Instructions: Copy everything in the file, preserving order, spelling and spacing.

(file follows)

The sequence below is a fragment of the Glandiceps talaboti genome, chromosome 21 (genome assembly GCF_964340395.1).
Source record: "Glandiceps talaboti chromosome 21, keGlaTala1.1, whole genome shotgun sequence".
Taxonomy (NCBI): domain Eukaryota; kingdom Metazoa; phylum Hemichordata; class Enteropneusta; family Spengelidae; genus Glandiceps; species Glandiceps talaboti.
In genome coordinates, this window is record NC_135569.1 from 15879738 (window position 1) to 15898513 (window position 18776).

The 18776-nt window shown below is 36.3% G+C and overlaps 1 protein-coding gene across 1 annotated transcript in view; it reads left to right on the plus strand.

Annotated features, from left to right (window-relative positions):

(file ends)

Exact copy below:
The sequence below is a fragment of the Glandiceps talaboti genome, chromosome 21 (genome assembly GCF_964340395.1).
Source record: "Glandiceps talaboti chromosome 21, keGlaTala1.1, whole genome shotgun sequence".
Taxonomy (NCBI): domain Eukaryota; kingdom Metazoa; phylum Hemichordata; class Enteropneusta; family Spengelidae; genus Glandiceps; species Glandiceps talaboti.
In genome coordinates, this window is record NC_135569.1 from 15879738 (window position 1) to 15898513 (window position 18776).

The 18776-nt window shown below is 36.3% G+C and overlaps 1 protein-coding gene across 1 annotated transcript in view; it reads left to right on the plus strand.

Annotated features, from left to right (window-relative positions):